Grush: What about areas besides those we've been hearing about most--intervention, retention, and completion? Are there other areas where the definitions can be useful to institutions?

Little: Certainly. Institutions will hopefully collaborate with PAR, but they can also use the taxonomy to collaborate with peer institutions in areas other than student success. Take for example, student records--clearly one area where careful data definition is essential.

Grush: Will all this help community colleges with the actual application of analytics for student success--that is, actually applying analytics, not just taking part in research?

Little: Theoretically, the 'secret sauce' of PAR is likely to be in the way we use insights and analytics to combine the variables to find results that are actionable and can make a difference. As most community colleges are probably more focused on practice than on the type of ongoing analytics research that you might find at research universities, this is where PAR may benefit them in the future. But, for now, the release of the common data definitions allows us to speak the same language so we can work together and learn from each other.

Grush: Beyond the data definitions, PAR is creating an enormous dataset. Going forward, could the PAR effort potentially help different types of institutions share data in useful ways for program planning--take for example, as institutions tackle the issues related to new degree pathways, or swirling students…?

Little: While other datasets have been developed to look at populations in the aggregate level, the huge dataset being developed now by PAR is more granular. So the PAR data is richer. It lets us look first at what is true about individual students, and then what may be different generally about groups--community college students versus students at four-year colleges, for instance. It is useful both at the level of the individual student and at the level of groups of students. Strategists and program planners will have a rich resource as they look at some of the issues you just mentioned. But of course, the uses of the PAR data going forward is something that we’ll see as the future opens up.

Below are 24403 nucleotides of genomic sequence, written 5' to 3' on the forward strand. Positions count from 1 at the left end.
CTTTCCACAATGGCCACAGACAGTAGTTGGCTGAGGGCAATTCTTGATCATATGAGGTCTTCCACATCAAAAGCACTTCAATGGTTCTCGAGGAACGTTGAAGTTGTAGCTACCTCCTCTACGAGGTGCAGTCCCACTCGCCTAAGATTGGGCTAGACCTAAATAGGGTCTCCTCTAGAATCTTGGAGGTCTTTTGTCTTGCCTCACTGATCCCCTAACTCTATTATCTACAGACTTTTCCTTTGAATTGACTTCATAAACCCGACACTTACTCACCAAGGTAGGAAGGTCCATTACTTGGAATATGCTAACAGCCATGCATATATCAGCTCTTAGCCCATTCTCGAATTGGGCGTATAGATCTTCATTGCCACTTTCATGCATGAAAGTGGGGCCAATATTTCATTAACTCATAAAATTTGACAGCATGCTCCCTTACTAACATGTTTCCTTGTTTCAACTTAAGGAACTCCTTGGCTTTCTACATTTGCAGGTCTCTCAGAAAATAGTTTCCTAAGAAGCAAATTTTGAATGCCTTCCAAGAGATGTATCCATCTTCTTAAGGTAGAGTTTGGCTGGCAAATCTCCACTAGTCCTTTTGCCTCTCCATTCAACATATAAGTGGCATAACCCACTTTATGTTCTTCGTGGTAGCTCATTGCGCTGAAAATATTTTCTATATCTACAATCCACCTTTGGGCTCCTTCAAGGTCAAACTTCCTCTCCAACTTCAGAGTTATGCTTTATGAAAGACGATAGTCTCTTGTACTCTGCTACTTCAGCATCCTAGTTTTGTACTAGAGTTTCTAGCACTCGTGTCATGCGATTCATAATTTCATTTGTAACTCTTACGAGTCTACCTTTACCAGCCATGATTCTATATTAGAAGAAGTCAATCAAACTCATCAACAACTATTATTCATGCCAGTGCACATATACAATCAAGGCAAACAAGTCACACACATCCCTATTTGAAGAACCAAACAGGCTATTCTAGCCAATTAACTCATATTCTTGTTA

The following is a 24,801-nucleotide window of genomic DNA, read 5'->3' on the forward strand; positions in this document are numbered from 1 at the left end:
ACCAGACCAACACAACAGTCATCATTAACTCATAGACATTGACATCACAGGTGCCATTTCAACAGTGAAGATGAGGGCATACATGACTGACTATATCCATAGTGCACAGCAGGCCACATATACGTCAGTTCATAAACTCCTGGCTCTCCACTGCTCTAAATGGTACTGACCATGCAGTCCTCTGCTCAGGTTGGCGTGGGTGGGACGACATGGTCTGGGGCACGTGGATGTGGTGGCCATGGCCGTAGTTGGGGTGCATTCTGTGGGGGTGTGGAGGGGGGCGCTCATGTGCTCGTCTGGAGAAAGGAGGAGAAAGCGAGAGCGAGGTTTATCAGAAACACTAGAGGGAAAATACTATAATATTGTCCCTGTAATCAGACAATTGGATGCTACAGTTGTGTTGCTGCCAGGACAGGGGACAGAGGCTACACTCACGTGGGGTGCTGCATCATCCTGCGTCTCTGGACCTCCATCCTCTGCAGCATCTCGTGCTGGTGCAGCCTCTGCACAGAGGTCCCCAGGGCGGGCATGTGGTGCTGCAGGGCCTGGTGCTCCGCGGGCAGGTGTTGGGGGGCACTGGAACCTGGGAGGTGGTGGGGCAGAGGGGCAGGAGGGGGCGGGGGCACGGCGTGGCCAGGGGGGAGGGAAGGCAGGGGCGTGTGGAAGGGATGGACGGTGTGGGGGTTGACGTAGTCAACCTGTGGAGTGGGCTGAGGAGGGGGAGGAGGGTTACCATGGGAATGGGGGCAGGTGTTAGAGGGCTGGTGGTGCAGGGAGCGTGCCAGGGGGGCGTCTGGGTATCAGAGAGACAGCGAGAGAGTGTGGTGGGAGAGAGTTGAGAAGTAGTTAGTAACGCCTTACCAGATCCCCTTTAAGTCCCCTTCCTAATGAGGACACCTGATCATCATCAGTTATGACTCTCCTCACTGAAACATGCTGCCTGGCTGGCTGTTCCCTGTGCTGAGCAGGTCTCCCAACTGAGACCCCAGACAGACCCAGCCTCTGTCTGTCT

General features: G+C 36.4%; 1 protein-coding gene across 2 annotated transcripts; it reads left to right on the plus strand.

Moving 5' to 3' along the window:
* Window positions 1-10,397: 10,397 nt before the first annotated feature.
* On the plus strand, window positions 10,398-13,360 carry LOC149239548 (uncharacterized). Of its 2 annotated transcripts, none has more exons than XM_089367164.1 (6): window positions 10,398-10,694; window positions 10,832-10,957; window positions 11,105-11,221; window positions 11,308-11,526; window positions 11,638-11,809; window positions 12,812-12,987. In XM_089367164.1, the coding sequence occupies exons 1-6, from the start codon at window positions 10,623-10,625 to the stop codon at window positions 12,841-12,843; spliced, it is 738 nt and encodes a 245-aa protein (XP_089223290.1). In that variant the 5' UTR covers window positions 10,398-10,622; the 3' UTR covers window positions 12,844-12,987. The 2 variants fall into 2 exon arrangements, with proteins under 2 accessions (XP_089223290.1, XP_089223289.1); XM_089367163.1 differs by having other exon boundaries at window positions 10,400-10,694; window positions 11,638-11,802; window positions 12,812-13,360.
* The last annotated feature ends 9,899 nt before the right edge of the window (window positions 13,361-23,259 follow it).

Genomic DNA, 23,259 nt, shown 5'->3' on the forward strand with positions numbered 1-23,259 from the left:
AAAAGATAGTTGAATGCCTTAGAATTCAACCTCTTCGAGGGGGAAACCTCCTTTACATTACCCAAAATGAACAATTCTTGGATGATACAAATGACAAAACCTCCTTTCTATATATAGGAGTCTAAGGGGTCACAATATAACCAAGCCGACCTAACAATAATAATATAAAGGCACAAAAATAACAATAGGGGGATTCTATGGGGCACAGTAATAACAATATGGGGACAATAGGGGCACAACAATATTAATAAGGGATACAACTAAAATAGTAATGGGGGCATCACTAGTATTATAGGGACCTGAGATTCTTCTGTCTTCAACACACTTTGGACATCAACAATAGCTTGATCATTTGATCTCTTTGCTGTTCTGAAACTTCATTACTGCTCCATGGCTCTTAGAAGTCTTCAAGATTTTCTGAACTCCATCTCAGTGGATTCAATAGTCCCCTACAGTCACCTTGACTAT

Grush: But right now, it seems the focus is clearly on student success…

Little: I think we are at a real turning point in student success and completion efforts, and PAR is supporting that tremendously. At my institution, we're very excited that we can use good analytics to help us identify students who could use more resources and those who have challenges that we can help them overcome. And with PAR we have a framework to be able to measure and share across institutions--using the same language--our achievements in student success. And as institutions operating in the current resource-constrained environment, we can try to leverage data analyics to help us use our scarce resources more effectively and to measure and demonstrate that our resources were used effectively. Still, our ultimate, shared goal is to help students succeed. Happily, the tools just keep getting better.

About the Author

Mary Grush is Editor and Conference Program Director, Campus Technology.